Still, the West reserved its biggest words to the inner workings of the “non-democratic” countries and its commitment to reshape them to fit into the Western mould. This entails bringing society in compliance with the vision of democracy as preached by Washington and Brussels. This lies at the root of the demands that Moscow and Beijing, as well as all others, follow the Western prescriptions on human rights, civil society, opposition treatment, the media, governance and the interaction between the branches of power. While proclaiming the “right” to interfere in the domestic affairs of other countries for the sake of promoting democracy as it understands it, the West instantly loses all interest when we raise the prospect of making international relations more democratic, including renouncing arrogant behaviour and committing to abide by the universally recognised tenets of international law instead of “rules.” By expanding sanctions and other illegitimate coercive measures against sovereign states, the West promotes totalitarian rule in global affairs, assuming an imperial, neo-colonial stance in its relations with third countries. They are asked to adopt the democratic rule under the model of the Western choosing, and forget about democracy in international affairs, since someone will be deciding everything for them. All that is asked of these third countries is to keep quiet, or face reprisals.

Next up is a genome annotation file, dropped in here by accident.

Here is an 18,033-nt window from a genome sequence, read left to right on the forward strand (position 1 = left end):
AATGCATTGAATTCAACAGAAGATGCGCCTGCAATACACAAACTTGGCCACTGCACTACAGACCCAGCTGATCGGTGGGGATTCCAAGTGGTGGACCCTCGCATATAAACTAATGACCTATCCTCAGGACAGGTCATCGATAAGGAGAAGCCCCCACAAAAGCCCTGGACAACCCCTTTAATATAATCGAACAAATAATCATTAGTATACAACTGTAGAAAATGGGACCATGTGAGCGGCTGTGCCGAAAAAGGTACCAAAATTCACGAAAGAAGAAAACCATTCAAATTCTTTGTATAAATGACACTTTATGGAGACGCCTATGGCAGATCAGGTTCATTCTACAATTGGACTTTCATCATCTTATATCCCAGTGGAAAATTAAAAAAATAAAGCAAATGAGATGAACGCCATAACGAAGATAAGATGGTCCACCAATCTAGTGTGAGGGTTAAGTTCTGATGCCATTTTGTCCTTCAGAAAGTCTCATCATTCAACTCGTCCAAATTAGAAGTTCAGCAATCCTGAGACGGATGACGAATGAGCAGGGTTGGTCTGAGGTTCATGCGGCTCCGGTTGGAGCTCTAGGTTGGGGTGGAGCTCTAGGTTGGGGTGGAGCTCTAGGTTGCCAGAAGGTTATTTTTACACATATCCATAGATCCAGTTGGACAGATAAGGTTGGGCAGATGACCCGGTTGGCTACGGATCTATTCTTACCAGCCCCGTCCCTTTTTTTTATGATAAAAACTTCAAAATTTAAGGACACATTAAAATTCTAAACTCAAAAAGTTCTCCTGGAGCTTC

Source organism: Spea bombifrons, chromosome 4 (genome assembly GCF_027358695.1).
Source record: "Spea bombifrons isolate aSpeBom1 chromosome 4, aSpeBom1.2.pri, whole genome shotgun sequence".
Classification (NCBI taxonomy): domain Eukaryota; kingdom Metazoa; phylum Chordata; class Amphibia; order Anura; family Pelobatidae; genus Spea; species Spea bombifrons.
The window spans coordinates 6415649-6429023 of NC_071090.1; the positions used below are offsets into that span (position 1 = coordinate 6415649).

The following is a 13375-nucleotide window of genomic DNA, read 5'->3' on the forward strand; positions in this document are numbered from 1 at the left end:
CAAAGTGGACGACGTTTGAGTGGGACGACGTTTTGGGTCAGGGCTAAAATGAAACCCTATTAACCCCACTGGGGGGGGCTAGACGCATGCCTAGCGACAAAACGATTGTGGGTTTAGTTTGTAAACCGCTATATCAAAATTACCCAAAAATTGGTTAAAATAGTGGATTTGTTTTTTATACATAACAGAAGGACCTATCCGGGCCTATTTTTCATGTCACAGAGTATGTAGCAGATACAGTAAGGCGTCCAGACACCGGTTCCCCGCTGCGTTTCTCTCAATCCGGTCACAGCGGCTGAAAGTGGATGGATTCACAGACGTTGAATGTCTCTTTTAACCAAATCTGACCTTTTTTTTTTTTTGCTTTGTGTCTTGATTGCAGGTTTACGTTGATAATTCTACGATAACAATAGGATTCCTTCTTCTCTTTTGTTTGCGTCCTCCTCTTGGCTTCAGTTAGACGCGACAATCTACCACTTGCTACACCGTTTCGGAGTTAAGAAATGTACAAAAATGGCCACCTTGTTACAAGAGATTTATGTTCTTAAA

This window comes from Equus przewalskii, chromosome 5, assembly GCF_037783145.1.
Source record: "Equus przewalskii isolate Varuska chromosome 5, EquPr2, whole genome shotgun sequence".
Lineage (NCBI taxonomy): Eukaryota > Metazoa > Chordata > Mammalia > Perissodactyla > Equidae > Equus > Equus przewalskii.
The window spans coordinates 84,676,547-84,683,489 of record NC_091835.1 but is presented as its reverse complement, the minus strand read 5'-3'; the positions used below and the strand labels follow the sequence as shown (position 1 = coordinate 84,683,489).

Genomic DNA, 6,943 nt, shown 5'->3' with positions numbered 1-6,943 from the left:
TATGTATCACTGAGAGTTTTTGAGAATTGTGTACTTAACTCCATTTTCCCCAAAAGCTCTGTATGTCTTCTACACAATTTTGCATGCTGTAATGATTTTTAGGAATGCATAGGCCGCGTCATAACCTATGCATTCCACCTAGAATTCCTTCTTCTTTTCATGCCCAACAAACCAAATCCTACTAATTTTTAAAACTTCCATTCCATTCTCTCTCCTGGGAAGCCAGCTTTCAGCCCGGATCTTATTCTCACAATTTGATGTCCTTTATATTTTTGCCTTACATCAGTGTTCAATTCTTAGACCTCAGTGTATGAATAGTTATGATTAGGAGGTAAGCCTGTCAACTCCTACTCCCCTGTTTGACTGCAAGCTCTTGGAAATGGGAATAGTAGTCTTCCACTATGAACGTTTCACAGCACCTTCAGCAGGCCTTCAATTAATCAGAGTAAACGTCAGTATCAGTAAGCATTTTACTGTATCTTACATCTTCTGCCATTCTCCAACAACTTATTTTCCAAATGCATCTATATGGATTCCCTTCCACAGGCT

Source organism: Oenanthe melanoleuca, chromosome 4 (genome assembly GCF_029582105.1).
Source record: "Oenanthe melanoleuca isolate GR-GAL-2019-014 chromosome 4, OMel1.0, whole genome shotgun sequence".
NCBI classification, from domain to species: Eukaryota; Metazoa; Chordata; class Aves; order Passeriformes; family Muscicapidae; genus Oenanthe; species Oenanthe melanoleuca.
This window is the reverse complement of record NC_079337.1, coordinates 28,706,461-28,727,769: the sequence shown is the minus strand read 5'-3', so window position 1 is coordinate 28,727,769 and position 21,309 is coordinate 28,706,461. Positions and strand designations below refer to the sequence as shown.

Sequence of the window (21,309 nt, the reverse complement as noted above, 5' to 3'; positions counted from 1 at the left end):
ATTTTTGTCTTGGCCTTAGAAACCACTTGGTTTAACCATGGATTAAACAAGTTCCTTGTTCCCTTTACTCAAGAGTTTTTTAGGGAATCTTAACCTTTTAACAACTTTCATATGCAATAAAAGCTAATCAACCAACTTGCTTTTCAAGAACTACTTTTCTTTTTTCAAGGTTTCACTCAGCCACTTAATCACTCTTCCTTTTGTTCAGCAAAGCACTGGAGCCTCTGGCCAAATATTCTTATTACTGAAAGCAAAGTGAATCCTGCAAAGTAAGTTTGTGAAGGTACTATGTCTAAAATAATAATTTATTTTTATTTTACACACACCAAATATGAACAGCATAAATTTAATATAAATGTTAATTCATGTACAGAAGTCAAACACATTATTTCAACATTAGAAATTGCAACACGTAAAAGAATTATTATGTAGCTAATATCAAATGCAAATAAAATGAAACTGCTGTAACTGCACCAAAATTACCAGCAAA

Clearheaded politicians in Europe and America realise that this uncompromising policy leads nowhere, and are beginning to think pragmatically, albeit out of public view, recognising that the world has more than just one civilisation. They are beginning to recognise that Russia, China and other major powers have a history that dates back a thousand years, and have their own traditions, values and way of life. Attempts to decide whose values are better, and whose are worse, seem pointless. Instead, the West must simply recognise that there are other ways to govern that may be different from the Western approaches, and accept and respect this as a given. No country is immune to human rights issues, so why all this high-browed hubris? Why do the Western countries assume that they can deal with these issues on their own, since they are democracies, while others have yet to reach this level, and are in need of assistance that the West will generously provide.
International relations are going through fundamental shifts that affect everyone without exception. Trying to predict where it will take us is impossible. Still, there is a question: messianic aspirations apart, what is the most effective form of government for coping with and removing threats that transcend borders and affect all people, no matter where they live? Political scientists are beginning to compare the available toolboxes used by the so-called liberal democracies and by “autocratic regimes.” In this context, it is telling that the term “autocratic democracy” has been suggested, even if timidly.
These are useful considerations, and serious-minded politicians who are currently in power, among others, must take heed. Thinking and scrutinising what is going on around us has never hurt anyone. The multipolar world is becoming reality. Attempts to ignore this reality by asserting oneself as the only legitimate decision-making centre will hardly bring about solutions to real, rather than farfetched challenges. Instead, what is needed is mutually respectful dialogue involving the leading powers and with due regard for the interests of all other members of the international community. This implies an unconditional commitment to abide by the universally accepted norms and principles of international law, including respecting the sovereign equality of states, non-interference in their domestic affairs, peaceful resolution of conflict, and the right to self-determination.